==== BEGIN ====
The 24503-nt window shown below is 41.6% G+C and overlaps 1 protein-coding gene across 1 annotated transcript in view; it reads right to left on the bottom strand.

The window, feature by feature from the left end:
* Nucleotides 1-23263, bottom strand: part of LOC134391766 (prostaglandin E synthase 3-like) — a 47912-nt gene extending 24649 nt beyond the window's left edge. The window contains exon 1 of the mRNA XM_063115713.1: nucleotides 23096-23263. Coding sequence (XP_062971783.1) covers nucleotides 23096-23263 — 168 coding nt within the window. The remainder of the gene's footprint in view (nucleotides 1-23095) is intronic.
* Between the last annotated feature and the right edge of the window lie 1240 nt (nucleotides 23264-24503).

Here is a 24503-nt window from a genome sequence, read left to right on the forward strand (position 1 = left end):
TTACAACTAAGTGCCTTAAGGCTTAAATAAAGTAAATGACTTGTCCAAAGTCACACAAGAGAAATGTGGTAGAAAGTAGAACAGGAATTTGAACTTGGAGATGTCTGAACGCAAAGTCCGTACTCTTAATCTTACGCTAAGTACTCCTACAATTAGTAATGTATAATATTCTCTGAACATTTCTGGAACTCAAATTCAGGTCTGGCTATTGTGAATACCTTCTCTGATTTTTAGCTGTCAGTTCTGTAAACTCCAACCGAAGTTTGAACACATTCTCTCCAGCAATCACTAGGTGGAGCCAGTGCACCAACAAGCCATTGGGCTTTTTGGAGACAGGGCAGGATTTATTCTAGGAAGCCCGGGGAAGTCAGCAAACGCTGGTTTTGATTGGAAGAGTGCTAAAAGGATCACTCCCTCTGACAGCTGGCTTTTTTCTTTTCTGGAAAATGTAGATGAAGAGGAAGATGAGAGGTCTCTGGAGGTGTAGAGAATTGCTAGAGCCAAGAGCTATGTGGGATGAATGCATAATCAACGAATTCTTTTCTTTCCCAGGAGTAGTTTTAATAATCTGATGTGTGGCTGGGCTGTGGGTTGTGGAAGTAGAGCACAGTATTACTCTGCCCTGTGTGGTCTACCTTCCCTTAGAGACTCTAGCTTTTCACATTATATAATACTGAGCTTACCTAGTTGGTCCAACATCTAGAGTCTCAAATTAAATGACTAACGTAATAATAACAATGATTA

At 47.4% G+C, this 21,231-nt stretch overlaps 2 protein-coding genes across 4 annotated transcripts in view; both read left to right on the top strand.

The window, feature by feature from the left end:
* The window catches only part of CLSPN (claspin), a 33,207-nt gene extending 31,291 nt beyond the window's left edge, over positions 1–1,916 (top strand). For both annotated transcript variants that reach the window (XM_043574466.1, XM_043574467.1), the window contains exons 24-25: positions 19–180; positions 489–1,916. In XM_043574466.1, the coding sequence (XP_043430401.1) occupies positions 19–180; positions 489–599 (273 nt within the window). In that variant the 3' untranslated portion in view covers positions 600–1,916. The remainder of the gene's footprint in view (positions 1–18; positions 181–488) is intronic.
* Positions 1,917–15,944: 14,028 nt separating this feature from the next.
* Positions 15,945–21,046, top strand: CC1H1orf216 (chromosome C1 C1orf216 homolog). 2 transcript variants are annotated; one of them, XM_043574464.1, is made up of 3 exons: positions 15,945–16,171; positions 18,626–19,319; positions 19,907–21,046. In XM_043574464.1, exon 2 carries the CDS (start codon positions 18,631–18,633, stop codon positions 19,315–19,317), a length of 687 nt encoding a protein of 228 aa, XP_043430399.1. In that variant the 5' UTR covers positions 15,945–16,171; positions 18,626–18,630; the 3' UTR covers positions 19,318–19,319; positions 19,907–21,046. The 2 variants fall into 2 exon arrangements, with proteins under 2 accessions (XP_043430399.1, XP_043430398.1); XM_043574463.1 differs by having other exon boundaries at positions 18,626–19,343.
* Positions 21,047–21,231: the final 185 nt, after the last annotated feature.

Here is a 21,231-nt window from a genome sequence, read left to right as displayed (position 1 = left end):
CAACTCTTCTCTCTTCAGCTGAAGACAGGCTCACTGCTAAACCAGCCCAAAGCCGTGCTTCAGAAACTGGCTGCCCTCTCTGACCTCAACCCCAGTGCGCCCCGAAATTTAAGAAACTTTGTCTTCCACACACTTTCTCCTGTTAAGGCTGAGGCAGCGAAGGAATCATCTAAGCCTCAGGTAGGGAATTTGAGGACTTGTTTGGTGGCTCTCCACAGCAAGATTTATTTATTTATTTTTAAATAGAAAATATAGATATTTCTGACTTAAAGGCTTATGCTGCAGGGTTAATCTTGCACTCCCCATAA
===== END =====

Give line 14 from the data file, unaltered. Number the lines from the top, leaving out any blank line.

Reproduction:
CAACTCTTCTCTCTTCAGCTGAAGACAGGCTCACTGCTAAACCAGCCCAAAGCCGTGCTTCAGAAACTGGCTGCCCTCTCTGACCTCAACCCCAGTGCGCCCCGAAATTTAAGAAACTTTGTCTTCCACACACTTTCTCCTGTTAAGGCTGAGGCAGCGAAGGAATCATCTAAGCCTCAGGTAGGGAATTTGAGGACTTGTTTGGTGGCTCTCCACAGCAAGATTTATTTATTTATTTTTAAATAGAAAATATAGATATTTCTGACTTAAAGGCTTATGCTGCAGGGTTAATCTTGCACTCCCCATAA